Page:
Fake news on social media: Law & IT Minister favours evolving a policy

Future undecided for a MIB panel set up to explore online content regulations

NEW DELHI: The Indian government seems to be speaking in two voices over the menace of fake news. While law and IT Minister Ravi Shankar Prasad today said he would hold talks with stakeholders to evolve a policy, his junior SS Ahluwalia on Wednesday had told Parliament that the government doesn't propose to bring in regulations for social media.

Law and IT Minister Ravi Shankar Prasad informed the Rajya Sabha (Upper House) yesterday that he will hold discussion with stakeholders, including political parties, to evolve a policy to deal with the misuse of social media, according to a PTI report, which also quoted a government statement saying it has been conveyed to WhatsApp in "unmistakable terms" that it was a very serious issue that "deserves a more sensitive response".

The government yesterday also  shot off another notice to WhatsApp asking it to come out with effective solutions to curb the menace of fake news beyond just labelling forwards. It also warned the company that mediums used for propagation of rumours are liable to be treated as 'abettors' and can face legal consequences if they remain "mute spectators", the PTI report said.

Facebook-owned WhatsApp has been under fire from the Indian government over fake news and false information being circulated on its messaging platform. The government had in the past too issued a stern warning to the company to clamp down on hoax messages designed to "provoke" and "instigate" people.

"When rumours and fake news get propagated by mischief mongers, the medium used for such propagation cannot evade responsibility and accountability. If they remain mute spectators they are liable to be treated as abettors and thereafter face consequent legal action," a PTI report quoted an IT Ministry statement as saying. The ministry said it has approached WhatsApp to bring more effective solutions to the table, to ensure greater "accountability and facilitate enforcement of law" beyond the existing efforts towards labelling forwards and identifying fake news.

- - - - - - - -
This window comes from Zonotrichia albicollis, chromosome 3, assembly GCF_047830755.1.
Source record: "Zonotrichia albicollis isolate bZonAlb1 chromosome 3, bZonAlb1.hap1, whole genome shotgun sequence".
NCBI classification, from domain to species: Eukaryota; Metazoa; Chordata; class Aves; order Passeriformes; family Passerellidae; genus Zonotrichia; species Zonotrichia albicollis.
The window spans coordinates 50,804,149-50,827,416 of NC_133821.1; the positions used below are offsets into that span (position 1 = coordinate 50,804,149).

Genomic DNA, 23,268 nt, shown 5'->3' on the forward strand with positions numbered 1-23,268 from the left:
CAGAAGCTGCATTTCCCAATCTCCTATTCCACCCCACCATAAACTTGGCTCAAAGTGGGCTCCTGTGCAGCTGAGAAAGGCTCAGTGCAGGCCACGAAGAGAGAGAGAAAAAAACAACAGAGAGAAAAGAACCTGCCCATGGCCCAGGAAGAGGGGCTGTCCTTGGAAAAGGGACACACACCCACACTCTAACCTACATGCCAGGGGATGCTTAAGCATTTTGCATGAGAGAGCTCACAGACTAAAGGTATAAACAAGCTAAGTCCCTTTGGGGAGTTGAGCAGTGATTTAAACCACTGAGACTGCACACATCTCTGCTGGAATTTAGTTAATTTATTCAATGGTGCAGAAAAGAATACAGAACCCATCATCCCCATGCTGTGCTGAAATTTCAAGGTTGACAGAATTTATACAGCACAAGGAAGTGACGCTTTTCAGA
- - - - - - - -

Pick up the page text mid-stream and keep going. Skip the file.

The Supreme Court, earlier this week, asked Parliament to consider enacting a new law to effectively deal with incidents of mob lynching, saying "horrendous acts of mobocracy" cannot be allowed to become a new norm. 

“Government doesn't regulate content on social media sites": IT Ministry's SS Ahluwalia,  

On Wednesday, the Indian government admitted it doesn’t plan to regulate content on social media, as of now, despite the menace of fake news affecting the societal fabric. However, the government is quiet on the future of a committee set up under the Ministry of Information and Broadcasting (MIB) that has the mandate to explore regulation for online content, including those on OTT platforms.

“Government does not regulate content appearing on social media sites, and law enforcement and security agencies may take action on specific case to case basis as per law in force,” junior Minister for Electronics & Information Technology (MEITY) SS Ahluwalia informed Parliament on Wednesday, emphasizing that the government was fully “committed to freedom of speech and expression” and “privacy” of its citizens as enshrined in the Indian Constitution.

Ahluwalia was asked about the steps being taken by the federal government to address the problem of fake news and whether there were any plans to monitor and regulate social media content.

According to the Minister, the Information Technology (IT) Act, 2000 has provisions for removal of objectionable online content that was “harmful, defamatory, hateful, libelous, objectionable” and affected minors, apart from the national security.

However, as the Minister was not asked, he did not dwell on the future of  a committee ---comprising representatives of various government organisations and few industry bodies too --- set up under the MIB to explore online content regulations. The setting up of the panel was criticized as it was outside the remit of the MIB as the issue concerned came under the jurisdiction of MEITY.

The said committee, helmed by MIB Secretary, is reported to have met a few times since its formation, but the details of those meetings are not public yet. Nor is the fact whether it would be disbanded or taken out MIB’s jurisdiction in favour of MEITY.

MIB Stresses on Self-Regulation To Fight Fake News Menace On TV

On Thursday, MIB Minister Rajyavardhan Rathore stressed on existing safeguards in laws and self-regulation to say that there was also no proposal to indulge in pre-censorship of TV channels to stop them from allegedly spreading fake news.

“The [Cable Television Networks Regulation] Act [1995] does not provide for pre-censorship of any programmes and advertisements telecast on TV channels. However, it prescribes that all programmes and advertisements telecast on such TV channels should be in conformity with the prescribed Programme Code and Advertising Code enshrined in the aforesaid Act and the rules framed thereunder,” Rathore informed fellow parliamentarians who were concerned about some TV channels spreading fake news.

Earlier, MIB, under minister Smriti Irani, had attempted to bring in regulations to control fake news, which had to be aborted as the Prime Minister's Office intervened in the aftermath of nation-wide criticism. Still, some critics feel that the botched attempt to bring in rules to rein in media critical of the government was testing of waters for future norms.

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